A new report on the threats documentary filmmakers face when they challenge powerful interests recommends steps filmmakers can take to protect themselves and their work. “Dangerous Documentaries: Reducing Risk when Telling Truth to Power,” released Feb. 19 by American University’s Center for Media & Social Impact, is based on more than 50 interviews with filmmakers, investigative journalists, funders, lawyers, and other practitioners. It outlines the risks that surround this work, covering safety, public relations, insurance, and legal action. Drawing from interviewees’ experiences as well as recent high-profile examples—from “Citizenfour” director Laura Poitras’ relocation to Germany, aimed at avoiding detainment during production, to SeaWorld’s retaliatory campaign against “Blackfish” director Gabriela Cowperthwaite—the report lays out practices and resources that can help filmmakers mitigate these risks. Recommendations include observing journalistic standards regardless of professional affiliation, planning for public relations from the start of a project, and seeking legal advice throughout the filmmaking process.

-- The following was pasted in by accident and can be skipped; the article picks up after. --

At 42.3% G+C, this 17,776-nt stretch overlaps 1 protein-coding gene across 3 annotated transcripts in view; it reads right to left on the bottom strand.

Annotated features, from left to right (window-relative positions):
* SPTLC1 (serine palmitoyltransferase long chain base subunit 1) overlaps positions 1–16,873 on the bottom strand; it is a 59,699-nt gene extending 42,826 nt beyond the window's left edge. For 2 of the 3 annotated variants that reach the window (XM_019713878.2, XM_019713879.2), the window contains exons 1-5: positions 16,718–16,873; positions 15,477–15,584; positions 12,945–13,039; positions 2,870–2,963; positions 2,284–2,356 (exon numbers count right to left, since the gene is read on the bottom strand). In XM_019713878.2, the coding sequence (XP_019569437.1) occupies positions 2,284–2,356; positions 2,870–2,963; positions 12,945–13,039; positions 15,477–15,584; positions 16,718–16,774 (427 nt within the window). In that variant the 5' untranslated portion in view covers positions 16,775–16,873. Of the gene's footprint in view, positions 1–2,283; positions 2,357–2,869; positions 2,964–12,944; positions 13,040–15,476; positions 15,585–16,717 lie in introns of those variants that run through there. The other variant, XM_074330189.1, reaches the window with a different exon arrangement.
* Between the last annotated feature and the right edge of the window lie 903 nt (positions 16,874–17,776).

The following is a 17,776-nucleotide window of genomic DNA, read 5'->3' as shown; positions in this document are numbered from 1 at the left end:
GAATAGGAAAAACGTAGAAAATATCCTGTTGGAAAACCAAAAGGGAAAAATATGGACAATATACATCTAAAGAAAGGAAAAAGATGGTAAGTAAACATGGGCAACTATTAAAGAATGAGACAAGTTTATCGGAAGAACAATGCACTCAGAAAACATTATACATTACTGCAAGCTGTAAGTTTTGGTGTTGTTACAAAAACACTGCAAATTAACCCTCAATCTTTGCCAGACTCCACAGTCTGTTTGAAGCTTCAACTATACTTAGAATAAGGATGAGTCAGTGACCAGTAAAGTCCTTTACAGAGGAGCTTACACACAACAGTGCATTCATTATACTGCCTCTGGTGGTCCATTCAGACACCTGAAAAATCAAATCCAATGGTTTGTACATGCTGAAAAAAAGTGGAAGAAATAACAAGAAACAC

Detailing cultural divides and emergent dialogue between investigative journalists and independent filmmakers, the study finds that the risks of challenging the powerful may be less well known among those who consider themselves filmmakers than among those who consider themselves journalists. The report describes many independent filmmakers’ lack of familiarity with procedures like risk assessment or crisis response planning, highlighting recent cases in which filmmakers found themselves facing lawsuits or public relations attacks from influential corporate groups. In surfacing the experiences and recommendations of professionals working across journalistic and filmmaking communities, the report points to resources that independent filmmakers, who often work without the support of media institutions, can access. These resources include guides to common procedures and lessons from previous litigation, as well as organizations that offer support and training. The study’s findings and the next steps recommended by interviewees indicate a need for shared resources and ongoing conversation between the investigative journalism and independent filmmaking communities in support of those who speak truth to power.

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